From Heaven Above to Earth I Come
There is a great deal of excitement this morning. Today is a bit different as we are celebrating the Eve of Christ’s birth in the morning. The children are excited to speak their memorized Bible verses and hymns. Parents are excited to see their children in the front of church sharing the Savior’s story.
The children are excited because they think that after worship this morning, they’ll have more time to open and then play with their presents. Families are excited that they’ll be able to have more time to go to Grandpa and Grandma’s house this afternoon. You are excited to be able to come back to church this evening to sing all different Christmas hymns and hear a different Christmas message in our candlelight service.
However, in the past, you probably weren’t all that excited to sing Martin Luther’s Christmas hymn, “From Heaven Above to Earth I Come.” My goodness, it has fifteen stanzas! That’s a good eight minutes for just one song!
And yet, when you paid attention to the words of Luther’s hymn, you could hear the excitement of the angel Gabriel in the first five stanzas. “From heav’n above to earth I come To bear good news to ev’ry home; Glad tidings of great joy I bring, Where-of I now will say and sing.” Then the angel goes on to sing about where this Christchild came from and what He came to do.
But, why should the angel be so excited? Everything seemed so ordinary. Mothers have babies all the time. The earthly parents seemed ordinary enough. A peasant girl and a Jewish carpenter from Nazareth. Sure, there is some intrigue with where the family is going to stay since the Bethlehem inn is full. But, they most likely stayed with one of Joseph’s extended family members, in the room off to the side of the house where the cattle, sheep, and donkey would have bedded down for the evening.
This is no ordinary child, as we sang about in stanzas six through fifteen. We joined our voices with those of the shepherds to ask: “Who is this child, so young and fair? It is the Christchild lying there.”
Throughout the remaining stanzas, with excitement we sang how this was no ordinary child. We sang of the contrast between what this Child left in heaven and what He was experiencing on earth. “Welcome to earth, O noble Guest, Through whom the sinful world is blest! You came to share my misery That you might share your joy with me.”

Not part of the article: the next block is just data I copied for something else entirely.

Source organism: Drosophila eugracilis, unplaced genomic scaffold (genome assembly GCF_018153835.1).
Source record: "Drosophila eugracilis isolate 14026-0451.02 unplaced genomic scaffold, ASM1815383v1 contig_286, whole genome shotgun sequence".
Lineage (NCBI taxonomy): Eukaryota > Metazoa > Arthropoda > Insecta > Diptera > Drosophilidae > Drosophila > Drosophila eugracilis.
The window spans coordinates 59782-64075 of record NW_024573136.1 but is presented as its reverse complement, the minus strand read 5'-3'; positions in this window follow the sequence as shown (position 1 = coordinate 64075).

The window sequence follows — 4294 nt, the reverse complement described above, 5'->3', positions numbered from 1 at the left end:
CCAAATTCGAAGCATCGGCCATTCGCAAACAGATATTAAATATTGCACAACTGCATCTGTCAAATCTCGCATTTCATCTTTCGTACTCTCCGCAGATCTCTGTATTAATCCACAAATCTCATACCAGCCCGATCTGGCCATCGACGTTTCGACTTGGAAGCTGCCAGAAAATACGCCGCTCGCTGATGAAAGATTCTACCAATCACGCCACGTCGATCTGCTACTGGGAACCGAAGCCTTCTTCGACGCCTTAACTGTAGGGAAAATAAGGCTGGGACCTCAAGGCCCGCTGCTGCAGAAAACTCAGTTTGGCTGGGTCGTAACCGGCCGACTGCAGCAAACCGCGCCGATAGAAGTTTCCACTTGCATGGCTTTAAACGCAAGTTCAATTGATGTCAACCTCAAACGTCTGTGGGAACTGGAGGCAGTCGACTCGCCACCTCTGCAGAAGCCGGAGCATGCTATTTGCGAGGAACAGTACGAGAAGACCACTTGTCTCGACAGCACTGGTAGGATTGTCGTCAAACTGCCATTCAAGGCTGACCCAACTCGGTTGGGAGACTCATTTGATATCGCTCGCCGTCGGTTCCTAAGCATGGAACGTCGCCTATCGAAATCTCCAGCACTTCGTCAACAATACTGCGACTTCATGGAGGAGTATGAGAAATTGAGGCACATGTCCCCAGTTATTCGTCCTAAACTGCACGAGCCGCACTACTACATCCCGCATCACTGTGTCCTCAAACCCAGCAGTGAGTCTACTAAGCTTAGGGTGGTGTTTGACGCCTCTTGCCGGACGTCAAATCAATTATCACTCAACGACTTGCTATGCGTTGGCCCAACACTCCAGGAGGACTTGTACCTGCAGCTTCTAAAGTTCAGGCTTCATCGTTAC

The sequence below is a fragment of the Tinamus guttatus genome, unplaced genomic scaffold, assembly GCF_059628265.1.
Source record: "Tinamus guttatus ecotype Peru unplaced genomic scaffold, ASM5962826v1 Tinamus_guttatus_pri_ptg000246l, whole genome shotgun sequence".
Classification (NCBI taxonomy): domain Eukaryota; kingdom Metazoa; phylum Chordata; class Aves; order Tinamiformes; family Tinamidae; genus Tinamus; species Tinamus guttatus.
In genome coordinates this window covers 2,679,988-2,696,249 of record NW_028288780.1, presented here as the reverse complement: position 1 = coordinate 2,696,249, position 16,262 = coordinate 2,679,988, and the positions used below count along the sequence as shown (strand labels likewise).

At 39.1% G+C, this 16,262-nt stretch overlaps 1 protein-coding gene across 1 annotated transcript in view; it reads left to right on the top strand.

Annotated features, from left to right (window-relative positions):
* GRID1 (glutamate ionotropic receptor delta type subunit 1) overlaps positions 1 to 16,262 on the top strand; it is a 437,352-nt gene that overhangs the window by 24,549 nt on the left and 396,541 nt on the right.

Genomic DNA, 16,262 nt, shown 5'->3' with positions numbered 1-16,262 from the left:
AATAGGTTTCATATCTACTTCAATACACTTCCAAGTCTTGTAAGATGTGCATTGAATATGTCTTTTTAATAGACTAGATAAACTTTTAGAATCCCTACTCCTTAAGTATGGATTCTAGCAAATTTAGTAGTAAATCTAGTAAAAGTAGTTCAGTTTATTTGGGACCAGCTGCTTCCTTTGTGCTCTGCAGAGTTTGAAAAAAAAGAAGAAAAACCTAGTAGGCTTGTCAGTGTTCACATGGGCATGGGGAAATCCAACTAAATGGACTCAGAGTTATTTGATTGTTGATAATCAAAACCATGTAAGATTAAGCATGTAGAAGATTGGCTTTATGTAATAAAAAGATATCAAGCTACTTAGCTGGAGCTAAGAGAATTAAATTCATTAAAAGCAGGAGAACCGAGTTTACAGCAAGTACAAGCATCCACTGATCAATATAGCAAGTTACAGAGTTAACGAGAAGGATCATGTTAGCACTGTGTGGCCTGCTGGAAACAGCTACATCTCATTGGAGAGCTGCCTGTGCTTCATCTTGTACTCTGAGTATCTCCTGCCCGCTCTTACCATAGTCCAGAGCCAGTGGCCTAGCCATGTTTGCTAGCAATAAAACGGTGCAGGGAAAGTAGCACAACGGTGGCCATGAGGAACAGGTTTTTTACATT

“Ah, Lord, though you created all, How weak you are, so poor and small, That you should choose to lay your head Where lowly cattle lately fed!”
I love the eleventh stanza in the English. It is the very rare hymn that uses the word “stuff” in it. But, you need something to rhyme with “rough.” “Instead of soft and silken stuff You have but hay and straw so rough On which as King, so rich and great, To be enthroned in royal state.”
There is excitement in both Luke’s Gospel and Luther’s hymn. Gabriel is excited to come from heaven above to earth to proclaim the birth of this Child to Mary. The heavenly angels are excited to sing “Glory to God in the highest” to this extraordinary Child. The shepherds are excited to leave their field to run and worship this Child in the manger.
What made the ordinary so extraordinary? Why all the excitement? God became one of us to rescue all of us. To provide the perfect life that was demanded as payment for sin, God required a perfect human being. The Bible explains, “For this reason, [Jesus] had to become like his brothers in every way, in order that he would be a merciful and faithful high priest in the things pertaining to God, so that he could pay for the sins of the people” (Hebrews 2:17).
No wonder everyone was so excited! This special baby, sent from heaven by God, came to “free those who all their lives were held in slavery by their fear of death” (Hebrews 2:15). This baby has changed who we are. We used to be mortal, subject to death. Now, we no longer fear death. Death is just the evening here on earth that flows into the bright new morning in heaven.
This baby came to share our misery as He grew up to be scorned, to suffer, and to die. He allowed this to happen to Him so that we might receive joy, comfort, and resurrection.
The shepherds and angels are so excited because this baby did not come to be like us. He came to be one of us!
Marvel with the angels and shepherds at the miracle of the incarnation of Jesus: “Since the children have flesh and blood, he too shared in their humanity” (Hebrews 2:14). Hidden within the ordinary is that which is beyond extraordinary! Christ left His golden throne to be laid in a cattle trough, so that we might be gathered one day around His golden throne. Christ left the praise of the saints and angels in heaven so that he would be surrounded by smelly animals, dirty shepherds, and an unwed couple, so that we might surround Him one day with the saints and angels.
Christ shared our humanity so that He could keep the Law perfectly and then give that perfection to cover our imperfection. Christ shared our humanity so that He could suffer hell in our place and then give us heaven instead. Christ shared our humanity so that God could die. It is through the God-Man’s death and resurrection that we are rescued from death and saved for eternity.
That’s why we are so excited this morning! What we are celebrating this morning is anything but ordinary!
Excited enough to sing stanzas fourteen and fifteen: “My heart for very joy must leap; My lips no more can silence keep. I, too, must sing with joyful tongue That sweetest ancient cradle song: Glory to God in highest heaven, Who unto us his Son has given! While angels sing with pious mirth A glad new year to all the earth.” Amen.